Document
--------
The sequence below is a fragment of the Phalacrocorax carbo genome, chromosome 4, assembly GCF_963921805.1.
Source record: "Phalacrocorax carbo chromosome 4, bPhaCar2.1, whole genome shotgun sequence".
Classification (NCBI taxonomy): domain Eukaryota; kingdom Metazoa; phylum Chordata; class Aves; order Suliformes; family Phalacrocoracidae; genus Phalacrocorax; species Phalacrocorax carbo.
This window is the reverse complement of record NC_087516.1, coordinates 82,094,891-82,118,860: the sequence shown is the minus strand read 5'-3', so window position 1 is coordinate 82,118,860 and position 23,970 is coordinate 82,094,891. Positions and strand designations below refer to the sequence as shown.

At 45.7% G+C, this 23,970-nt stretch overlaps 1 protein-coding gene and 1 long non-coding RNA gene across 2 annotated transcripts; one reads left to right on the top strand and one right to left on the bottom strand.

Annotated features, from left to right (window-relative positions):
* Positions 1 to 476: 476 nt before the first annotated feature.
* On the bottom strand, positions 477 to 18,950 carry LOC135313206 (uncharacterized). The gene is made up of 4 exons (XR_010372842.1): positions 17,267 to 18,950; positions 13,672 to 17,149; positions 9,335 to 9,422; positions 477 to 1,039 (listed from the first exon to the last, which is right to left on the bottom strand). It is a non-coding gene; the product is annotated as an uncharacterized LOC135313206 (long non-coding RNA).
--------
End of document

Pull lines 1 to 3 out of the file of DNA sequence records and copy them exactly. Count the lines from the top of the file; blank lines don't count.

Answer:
The sequence below is a fragment of the Phalacrocorax carbo genome, chromosome 4, assembly GCF_963921805.1.
Source record: "Phalacrocorax carbo chromosome 4, bPhaCar2.1, whole genome shotgun sequence".
Classification (NCBI taxonomy): domain Eukaryota; kingdom Metazoa; phylum Chordata; class Aves; order Suliformes; family Phalacrocoracidae; genus Phalacrocorax; species Phalacrocorax carbo.